These disquieting results were not anticipated and only observed with extended follow-up of the trial population, which again emphasizes how, over time, conclusions of scientifically valid investigative efforts may substantially change.

Maurie Markman, MD, editor in chief, is president of Medicine & Science at Cancer Treatment Centers of America, a part of City of Hope.


  1. Botton J, Jabagi J, Bertrand M, et al. Risk for myocardial infarction, stroke, and pulmonary embolism following COVID-19 vaccines in adults younger than 75 years in France. Ann Intern Med. 2022;175(9):1250-1257. doi:10.7326/M22-0988
  2. Patone M, Mei XM, Handunnetthi L, et al. Risk of myocarditis after sequential doses of COVID-19 vaccine and SARS-CoV-2 infection by age and sex. Circulation. 2022;146(10):743-754. doi:10.1161/CIRCULATIONAHA.122.059970
  3. Knight R, Walker V, Ip S, et al; CVD-COVID-UK/COVID-IMPACT Consortium and the Longitudinal Health and Wellbeing COVID-19 National Core Study. Association of COVID-19 with major arterial and venous thrombotic diseases: a population-wide cohort study of 48 million adults in England and Wales. Circulation. 2022; 146(12):892-906. doi:10.1161/CIRCULATIONAHA.122.060785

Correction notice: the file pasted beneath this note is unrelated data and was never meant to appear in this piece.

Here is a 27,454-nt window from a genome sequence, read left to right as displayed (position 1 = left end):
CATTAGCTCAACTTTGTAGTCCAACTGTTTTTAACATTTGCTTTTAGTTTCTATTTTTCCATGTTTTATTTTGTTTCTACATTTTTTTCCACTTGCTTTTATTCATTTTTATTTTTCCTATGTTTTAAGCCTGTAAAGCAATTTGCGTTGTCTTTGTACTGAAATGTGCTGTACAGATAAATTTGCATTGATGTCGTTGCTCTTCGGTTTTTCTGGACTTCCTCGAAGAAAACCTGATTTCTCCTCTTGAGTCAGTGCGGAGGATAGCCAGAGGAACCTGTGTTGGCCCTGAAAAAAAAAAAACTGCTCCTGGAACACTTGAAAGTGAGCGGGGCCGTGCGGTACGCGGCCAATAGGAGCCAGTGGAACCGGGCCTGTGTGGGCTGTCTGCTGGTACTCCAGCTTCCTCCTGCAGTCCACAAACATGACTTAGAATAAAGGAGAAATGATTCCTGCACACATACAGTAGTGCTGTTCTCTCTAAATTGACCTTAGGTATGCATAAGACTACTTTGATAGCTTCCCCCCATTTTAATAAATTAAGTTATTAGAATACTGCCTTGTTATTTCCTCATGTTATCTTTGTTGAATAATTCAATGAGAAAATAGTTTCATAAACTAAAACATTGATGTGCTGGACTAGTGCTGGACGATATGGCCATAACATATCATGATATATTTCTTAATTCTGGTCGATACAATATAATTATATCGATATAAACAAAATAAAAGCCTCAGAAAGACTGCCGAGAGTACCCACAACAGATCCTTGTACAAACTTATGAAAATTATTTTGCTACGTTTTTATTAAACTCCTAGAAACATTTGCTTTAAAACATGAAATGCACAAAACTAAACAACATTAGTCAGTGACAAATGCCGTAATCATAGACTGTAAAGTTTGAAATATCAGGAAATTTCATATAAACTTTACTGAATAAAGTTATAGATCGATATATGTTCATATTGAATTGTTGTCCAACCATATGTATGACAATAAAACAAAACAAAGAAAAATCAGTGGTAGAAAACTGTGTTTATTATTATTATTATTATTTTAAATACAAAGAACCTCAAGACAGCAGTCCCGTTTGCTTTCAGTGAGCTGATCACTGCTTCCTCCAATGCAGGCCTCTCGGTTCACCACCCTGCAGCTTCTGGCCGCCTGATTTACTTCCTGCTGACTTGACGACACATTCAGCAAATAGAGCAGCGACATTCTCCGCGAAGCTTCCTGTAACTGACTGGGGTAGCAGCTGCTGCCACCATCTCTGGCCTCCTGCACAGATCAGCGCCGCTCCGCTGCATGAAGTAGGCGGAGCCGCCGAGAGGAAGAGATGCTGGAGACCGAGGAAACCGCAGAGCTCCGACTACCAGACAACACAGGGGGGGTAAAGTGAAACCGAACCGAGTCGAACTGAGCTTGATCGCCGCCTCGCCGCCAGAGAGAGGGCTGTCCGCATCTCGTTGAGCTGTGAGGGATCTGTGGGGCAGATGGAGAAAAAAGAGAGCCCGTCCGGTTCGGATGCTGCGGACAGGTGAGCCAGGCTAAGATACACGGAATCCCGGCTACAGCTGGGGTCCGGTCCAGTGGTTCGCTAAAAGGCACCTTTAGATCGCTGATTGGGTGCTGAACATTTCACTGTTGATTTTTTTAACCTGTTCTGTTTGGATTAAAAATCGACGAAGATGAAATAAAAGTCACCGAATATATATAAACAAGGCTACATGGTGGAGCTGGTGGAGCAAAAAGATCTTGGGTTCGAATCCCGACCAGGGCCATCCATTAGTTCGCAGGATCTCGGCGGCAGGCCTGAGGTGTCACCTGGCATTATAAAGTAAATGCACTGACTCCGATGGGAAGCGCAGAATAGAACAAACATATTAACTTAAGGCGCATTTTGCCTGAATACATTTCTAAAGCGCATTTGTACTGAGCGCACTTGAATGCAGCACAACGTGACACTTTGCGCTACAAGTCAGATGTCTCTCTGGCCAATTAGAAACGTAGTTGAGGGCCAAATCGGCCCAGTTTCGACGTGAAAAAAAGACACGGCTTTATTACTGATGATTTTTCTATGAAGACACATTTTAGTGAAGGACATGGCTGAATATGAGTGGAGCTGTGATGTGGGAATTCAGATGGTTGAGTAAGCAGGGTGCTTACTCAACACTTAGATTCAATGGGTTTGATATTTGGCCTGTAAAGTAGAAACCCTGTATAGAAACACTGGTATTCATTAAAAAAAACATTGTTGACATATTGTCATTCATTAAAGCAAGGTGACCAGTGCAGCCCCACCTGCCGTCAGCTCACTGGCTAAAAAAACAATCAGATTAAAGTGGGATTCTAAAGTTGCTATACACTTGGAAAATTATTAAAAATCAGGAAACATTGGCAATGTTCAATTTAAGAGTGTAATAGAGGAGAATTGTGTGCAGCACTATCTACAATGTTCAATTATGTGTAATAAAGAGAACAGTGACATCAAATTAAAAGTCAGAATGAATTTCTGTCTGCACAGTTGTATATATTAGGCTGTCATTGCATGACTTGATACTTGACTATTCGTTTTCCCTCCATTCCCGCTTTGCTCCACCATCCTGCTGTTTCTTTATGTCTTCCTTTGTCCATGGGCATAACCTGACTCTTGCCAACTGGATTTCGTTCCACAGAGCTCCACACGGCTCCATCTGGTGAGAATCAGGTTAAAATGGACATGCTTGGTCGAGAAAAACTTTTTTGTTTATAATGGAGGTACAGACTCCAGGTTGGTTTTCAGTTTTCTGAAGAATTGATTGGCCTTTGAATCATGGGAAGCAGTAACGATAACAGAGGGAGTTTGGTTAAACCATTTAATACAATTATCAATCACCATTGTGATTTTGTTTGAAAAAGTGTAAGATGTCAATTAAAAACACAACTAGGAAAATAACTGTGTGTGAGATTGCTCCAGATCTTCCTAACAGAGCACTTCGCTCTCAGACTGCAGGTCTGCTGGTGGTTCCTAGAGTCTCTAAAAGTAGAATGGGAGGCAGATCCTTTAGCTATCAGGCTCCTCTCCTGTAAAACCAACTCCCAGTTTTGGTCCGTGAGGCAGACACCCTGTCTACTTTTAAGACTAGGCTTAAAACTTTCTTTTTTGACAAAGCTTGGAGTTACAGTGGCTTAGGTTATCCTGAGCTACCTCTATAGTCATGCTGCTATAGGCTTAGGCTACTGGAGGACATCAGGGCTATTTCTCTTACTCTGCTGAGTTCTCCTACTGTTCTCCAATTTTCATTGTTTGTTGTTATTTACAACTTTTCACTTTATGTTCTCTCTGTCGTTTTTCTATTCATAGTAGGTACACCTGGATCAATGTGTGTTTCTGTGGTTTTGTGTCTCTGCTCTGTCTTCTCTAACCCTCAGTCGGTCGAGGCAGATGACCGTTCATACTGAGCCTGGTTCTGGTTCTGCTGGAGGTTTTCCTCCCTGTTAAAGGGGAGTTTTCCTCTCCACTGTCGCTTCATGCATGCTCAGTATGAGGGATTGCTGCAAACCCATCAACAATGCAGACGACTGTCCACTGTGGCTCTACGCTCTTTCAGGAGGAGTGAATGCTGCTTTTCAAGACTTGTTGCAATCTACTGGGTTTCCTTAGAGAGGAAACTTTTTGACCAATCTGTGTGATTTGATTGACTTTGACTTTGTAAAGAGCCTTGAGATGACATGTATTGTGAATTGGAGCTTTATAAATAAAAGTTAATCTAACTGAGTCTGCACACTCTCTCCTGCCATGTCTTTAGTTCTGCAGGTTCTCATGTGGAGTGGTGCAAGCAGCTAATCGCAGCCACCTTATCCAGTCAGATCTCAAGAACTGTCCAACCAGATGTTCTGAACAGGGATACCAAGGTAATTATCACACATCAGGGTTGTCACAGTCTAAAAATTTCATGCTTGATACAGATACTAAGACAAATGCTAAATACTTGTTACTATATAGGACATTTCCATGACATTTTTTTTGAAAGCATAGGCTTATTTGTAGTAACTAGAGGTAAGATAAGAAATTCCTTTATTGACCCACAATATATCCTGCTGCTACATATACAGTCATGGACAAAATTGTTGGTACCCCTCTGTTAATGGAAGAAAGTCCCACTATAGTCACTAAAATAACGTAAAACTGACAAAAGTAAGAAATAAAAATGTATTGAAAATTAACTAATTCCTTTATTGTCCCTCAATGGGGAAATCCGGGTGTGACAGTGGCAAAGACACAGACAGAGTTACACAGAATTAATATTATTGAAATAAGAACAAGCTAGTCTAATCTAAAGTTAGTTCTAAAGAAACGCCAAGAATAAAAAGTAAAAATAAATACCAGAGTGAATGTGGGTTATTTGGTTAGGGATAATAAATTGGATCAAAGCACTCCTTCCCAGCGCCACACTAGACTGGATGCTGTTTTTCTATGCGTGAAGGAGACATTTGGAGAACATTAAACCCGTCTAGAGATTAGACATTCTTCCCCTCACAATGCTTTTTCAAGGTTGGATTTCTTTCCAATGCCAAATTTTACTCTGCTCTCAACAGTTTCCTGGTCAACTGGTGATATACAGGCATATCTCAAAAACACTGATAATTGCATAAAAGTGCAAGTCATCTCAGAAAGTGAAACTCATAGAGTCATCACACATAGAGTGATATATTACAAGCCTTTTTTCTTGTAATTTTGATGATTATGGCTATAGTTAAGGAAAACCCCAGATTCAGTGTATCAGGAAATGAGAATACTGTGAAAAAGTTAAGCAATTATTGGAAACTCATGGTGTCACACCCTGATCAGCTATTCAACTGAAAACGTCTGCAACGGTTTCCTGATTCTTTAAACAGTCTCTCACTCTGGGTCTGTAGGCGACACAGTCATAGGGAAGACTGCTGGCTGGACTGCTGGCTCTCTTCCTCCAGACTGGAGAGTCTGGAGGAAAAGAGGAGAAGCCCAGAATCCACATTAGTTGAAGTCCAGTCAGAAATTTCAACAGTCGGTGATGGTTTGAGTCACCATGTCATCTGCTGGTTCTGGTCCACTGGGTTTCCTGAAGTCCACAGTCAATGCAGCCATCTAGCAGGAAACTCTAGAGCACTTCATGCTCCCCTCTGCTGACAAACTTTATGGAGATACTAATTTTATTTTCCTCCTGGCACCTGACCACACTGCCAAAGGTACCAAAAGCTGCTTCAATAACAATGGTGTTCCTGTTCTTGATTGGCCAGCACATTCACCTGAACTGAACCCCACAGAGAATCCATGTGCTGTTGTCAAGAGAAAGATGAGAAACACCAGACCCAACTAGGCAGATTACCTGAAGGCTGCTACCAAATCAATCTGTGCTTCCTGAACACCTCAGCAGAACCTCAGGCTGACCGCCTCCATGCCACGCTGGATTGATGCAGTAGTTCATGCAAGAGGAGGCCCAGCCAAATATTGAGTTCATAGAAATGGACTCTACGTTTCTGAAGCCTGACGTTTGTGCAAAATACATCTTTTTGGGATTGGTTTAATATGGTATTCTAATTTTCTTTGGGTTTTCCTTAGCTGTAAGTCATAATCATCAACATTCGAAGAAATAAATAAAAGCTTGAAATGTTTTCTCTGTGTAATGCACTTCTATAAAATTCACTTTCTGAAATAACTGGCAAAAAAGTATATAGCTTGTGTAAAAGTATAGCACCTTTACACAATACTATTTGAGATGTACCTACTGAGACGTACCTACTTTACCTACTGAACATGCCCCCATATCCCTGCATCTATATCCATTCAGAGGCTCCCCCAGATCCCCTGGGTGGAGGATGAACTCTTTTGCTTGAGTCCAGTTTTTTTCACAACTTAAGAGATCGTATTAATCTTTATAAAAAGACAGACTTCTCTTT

4. Taquet M, Sillett R, Zhu L, et al. Neurological and psychiatric risk trajectories after SARS-CoV-2 infection: an analysis of 2-year retrospective cohort studies including 1 284 437 patients. Lancet Psychiatry. 2022;9(10):815-827. doi:10.1016/S2215-0366(22)00260-7
  5. Song AL, Becht S, Jank M, et al. Association of SARS-CoV-2 seropositivity with myalgic encephalomyelitis and/or chronic fatigue syndrome among children and adolescents in Germany. JAMA Netw Open. 2022;5(9):e2233454. doi:10.1001/jamanetworkopen.2022.33454
  6. Ridgway JP, Tideman S, French T, et al. Odds of hospitalization for COVID-19 after 3 vs 2 doses of mRNA COVID-19 vaccine by time since booster dose. JAMA. 2022;10.1001/jama.2022.17811. doi:10.1001/jama.2022.17811
  7. Barouch DH. Covid-19 vaccines - immunity, variants, boosters. N Engl J Med. 2022;387(11):1011-1020. doi:10.1056/NEJMra2206573
  8. Tew WP, Lacchetti C, Kohn EC; PARP Inhibitors in the Management of Ovarian Cancer Guideline Expert Panel. Poly(ADP-ribose) polymerase inhibitors in the management of ovarian cancer: ASCO guideline rapid recommendation update. J Clin Oncol. 2022;10.1200/JCO.22.01934. doi:10.1200/JCO.22.01934